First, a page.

Villa Rova

This fifteenth-century villa once belonged to the Pisani family and resembles the architectural style of Villa Pisani in Strà. It is a typical example of the Venetian villas which, from 1400, were beginning to be built by the noble families of Arquà, thanks to the fame brought by Petrarch. The Venetian villas were, in fact, predominantly built around his tomb. Like Villa Pisani, Villa Rova is a tall building, encompassing several floors.

 
 

Osteria del Guerriero (Guerriero’s inn)

Look out for the grape-vine plant growing out from the inn’s walls, it’s so unique! It’s a local variety which, traditionally, has no cross-breeds and survives thanks to a limited exposure to the sun.

 
 

Villa Contarini

Villa Contarini is the most imposing building in Arquà Petrarca. It is a medieval palace formerly belonging to the Contarini family and its structure resembles that of the Villa Contarini in Piazzola. This building, influenced by both the distinctive houses of Venice as well as the typical villas of the Veneto region, is low built, but spreads out over a wide area: on the ground floor there is a portico, while on the first floor there are rooms for storing grain mill products and flour.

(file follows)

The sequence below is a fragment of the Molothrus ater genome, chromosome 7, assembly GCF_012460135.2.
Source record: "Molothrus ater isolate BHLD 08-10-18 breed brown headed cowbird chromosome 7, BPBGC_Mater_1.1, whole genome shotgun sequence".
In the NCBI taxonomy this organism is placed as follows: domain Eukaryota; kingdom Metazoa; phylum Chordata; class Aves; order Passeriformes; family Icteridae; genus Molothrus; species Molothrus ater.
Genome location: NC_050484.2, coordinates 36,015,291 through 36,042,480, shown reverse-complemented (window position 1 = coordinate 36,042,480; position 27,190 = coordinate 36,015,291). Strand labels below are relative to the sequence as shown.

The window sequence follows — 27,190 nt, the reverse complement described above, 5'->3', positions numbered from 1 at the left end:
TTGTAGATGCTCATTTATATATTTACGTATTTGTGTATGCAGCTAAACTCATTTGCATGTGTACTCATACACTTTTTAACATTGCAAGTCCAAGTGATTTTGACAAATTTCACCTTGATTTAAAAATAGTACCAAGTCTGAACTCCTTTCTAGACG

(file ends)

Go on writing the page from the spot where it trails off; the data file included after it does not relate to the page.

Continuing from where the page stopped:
The “brolo”

This is a typical Arquà garden: a mix between an ornamental garden and a vegetable plot. Here you can find jujube, olive and pomegranate trees: the plants aren’t just there to look pretty, but are chosen because they actually bear fruit.

 

 




 

15. Castello Hill

Nowadays, Castello Hill has become a park, which provides a perfect observation point over the village and the surrounding valley. Around 1000 AC, a castle stood on the top of the hill, which became the original medieval centre from which Arquà was developed. The castle was later destroyed so that the stones could be re-used in the construction of the first buildings, which today look out onto the piazza alta.

 

16. Petrarch’s House

You really should visit it! How could you miss the chance to have a walk through the places the poet loved so much and which inspired him to write such beautiful verses in the last years of his life?